Q + A with Niloo Paydar

image credit: McKenzie Price

Niloo Paydar is the Curator of Textiles and Fashion Arts at the Indianapolis Museum of Art (IMA). She is responsible for maintaining the museum’s collection, along with adding fashion and textile pieces from around the world. Niloo also organizes the IMA’s fashion and textile exhibitions that are available to the public.

You studied at Syracuse University in New York. Why did you decide to move to Indianapolis?

My husband took a job at IUPUI. We have lived here for more than thirty years – longer than anywhere else – so we have roots here since my two children were born here. We’re technically Hoosiers.

What is your textile background?

I studied surface pattern design at Syracuse University. This included not only fabric design, but other areas such as upholstery design and design for fashion. I went on the get an MFA in fibers from Syracuse, and then did post-graduate work in Museum Studies for two years.

How did you get your position at the IMA?

I started working here as a volunteer, even though I had a Masters degree and had completed post-graduate work. I had the background and knew I wanted to get into a museum, so I basically worked my way up.

How long have you been at the IMA?

I have been here for 29 ½ years.

What are your main responsibilities?

I’m in charge of the textile and costume collections. We have about 7,800 pieces from Asia, Africa, fashion and textiles from Europe, and we also have American fashion, quilts, and coverlet collections. Overall, it’s a very comprehensive and encyclopedic collection.

How many exhibitions have you assembled during your career at the IMA?

About 35 exhibitions, and mostly drawn from the IMA’s permanent collection.

What are you currently adding to the collection?

Right now I’m concentrating on acquiring Japanese fashion, such as Issey Miyake and Comme des Garcons. I just acquired three Miyake dresses through an auction in London.

Why Japanese fashion?

Japanese designs are very vanguard in regards to their approach to fashion and the female body, and since their emergence in the 1980’s, they have greatly influenced the conventions of Western clothing. I plan to do a Japanese fashion exhibition in 2018.

How has the local fashion scene changed since you have lived in Indianapolis?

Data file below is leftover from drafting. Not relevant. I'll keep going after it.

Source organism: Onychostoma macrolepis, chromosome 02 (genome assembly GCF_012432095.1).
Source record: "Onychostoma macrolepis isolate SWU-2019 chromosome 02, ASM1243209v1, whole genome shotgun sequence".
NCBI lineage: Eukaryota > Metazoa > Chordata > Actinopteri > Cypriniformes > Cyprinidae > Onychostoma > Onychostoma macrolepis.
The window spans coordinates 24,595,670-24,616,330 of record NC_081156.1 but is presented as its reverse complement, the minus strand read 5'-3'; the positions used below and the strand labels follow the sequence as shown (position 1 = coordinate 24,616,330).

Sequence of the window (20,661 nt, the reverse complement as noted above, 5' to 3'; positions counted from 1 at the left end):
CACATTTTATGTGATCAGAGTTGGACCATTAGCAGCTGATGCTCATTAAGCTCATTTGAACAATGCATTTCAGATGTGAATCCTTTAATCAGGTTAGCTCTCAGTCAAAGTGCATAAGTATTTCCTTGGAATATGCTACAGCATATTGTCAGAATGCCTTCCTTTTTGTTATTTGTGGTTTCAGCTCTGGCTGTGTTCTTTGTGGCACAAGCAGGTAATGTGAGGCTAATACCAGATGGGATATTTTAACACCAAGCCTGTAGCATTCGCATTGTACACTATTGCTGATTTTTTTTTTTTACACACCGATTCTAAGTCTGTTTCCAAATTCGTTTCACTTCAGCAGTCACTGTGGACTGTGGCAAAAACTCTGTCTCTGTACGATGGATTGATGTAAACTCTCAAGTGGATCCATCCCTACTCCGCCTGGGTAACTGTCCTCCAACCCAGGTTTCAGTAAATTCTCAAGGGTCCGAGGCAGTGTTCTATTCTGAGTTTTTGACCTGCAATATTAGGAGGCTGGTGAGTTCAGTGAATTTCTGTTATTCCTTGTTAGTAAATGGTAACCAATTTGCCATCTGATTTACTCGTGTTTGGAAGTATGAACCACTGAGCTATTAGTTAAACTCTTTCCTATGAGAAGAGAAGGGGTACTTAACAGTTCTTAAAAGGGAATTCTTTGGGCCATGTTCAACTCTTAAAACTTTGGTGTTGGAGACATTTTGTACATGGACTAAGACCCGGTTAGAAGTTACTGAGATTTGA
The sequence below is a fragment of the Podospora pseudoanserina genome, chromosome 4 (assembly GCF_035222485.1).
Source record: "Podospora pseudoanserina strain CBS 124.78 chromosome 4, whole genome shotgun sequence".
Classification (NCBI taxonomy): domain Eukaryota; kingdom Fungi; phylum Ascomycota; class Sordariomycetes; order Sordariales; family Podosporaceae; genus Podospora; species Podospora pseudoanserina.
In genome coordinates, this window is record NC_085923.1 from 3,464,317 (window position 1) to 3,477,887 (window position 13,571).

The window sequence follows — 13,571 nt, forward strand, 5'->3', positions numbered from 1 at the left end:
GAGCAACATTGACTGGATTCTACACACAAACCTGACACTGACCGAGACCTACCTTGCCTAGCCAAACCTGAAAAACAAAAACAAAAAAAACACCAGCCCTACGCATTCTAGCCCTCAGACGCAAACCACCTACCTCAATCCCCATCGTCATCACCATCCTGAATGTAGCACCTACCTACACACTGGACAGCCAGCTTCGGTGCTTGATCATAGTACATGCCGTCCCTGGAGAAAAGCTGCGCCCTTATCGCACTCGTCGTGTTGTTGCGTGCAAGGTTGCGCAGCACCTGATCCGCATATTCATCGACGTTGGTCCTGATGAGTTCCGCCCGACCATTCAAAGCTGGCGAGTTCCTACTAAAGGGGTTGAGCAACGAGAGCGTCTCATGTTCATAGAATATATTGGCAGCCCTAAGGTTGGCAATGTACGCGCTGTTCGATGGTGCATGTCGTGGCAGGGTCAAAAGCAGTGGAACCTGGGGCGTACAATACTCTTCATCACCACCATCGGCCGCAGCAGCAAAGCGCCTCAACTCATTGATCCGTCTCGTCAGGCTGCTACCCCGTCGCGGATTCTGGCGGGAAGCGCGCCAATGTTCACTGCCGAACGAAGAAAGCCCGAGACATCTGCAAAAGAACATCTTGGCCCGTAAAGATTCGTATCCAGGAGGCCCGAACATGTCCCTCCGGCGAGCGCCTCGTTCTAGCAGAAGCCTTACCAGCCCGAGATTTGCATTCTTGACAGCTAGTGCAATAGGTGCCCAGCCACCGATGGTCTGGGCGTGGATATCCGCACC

It has changed a lot in the past ten or so years. There is a lot more interest in following the styles and trends, there are more bloggers, and people are a lot more serious about fashion. The fact that IU has a fashion design program shows that there is now more interest and demand.

How is fashion different when working in a museum?

For us, it’s not about trends, but more about styles that are ground-breaking and long-lasting. At a museum, we want to collect designers who have had tremendous influence on the fashion world.

What are your favorite local, national, and international designers?

Halston, who is from Indiana, is considered a master in terms of cut and construction. I have a lot of admiration for his designs. There have been influential American women designers. Claire McCardell was quite important in her time, along with Bonnie Cashin. Internationally, I like Dior and Chanel. And again, I admire the works of Issey Miyake and Comme des Garcons.

What are some events hosted by the Fashion Arts Society?

Hats Off! is an annual Fashion Arts Society event and it’s a big fundraiser for us. It includes a lecture, luncheon and other activities. This year, our speaker lectured about American quilts and their importance in American history and culture, and also discussed the importance of Marie Webster’s quilts.

Who was Marie Webster?

She lived in Marion, Indiana at the turn of the twentieth century and made her first quilt at the age of fifty. We’ll be celebrating her achievements this year in conjunction with Indiana’s Bicentennial celebrations. Her quilts were featured in Ladies’ Home Journal in 1911 and 1912, she wrote a book in 1915, lectured, and started a mail order business in 1921. She was a scholar, a quilt designer and an entrepreneur. I’m very passionate about her. She achieved so much during a time period when women couldn’t even vote.

What advice do you have for someone who is interested in textiles or a career in fashion?

You have to go to a school that has good resources, including bringing in speakers and fashion designers from all over in order to expose students to designs and trends that are applicable to the industry. That’s the first step. If you can go to graduate school, even better. It can be in Indiana. IU now has a fashion design program which is great, and so does the Art Institute. Try to do internships, even if they are for no or low pay. Study at a design studio to gain more experience. If possible, move to the east coast for some time, preferably New York City because that’s the center of fashion.

How do you use your role at the IMA to educate others?

Museums are collection based teaching institutions. Since I have been here, in every exhibition I try to teach people about textiles and to help them understand why textiles are so important in many cultures. It’s a lot less challenging now, since people have a better understanding of this art form than before when it was relegated to being a “craft.”

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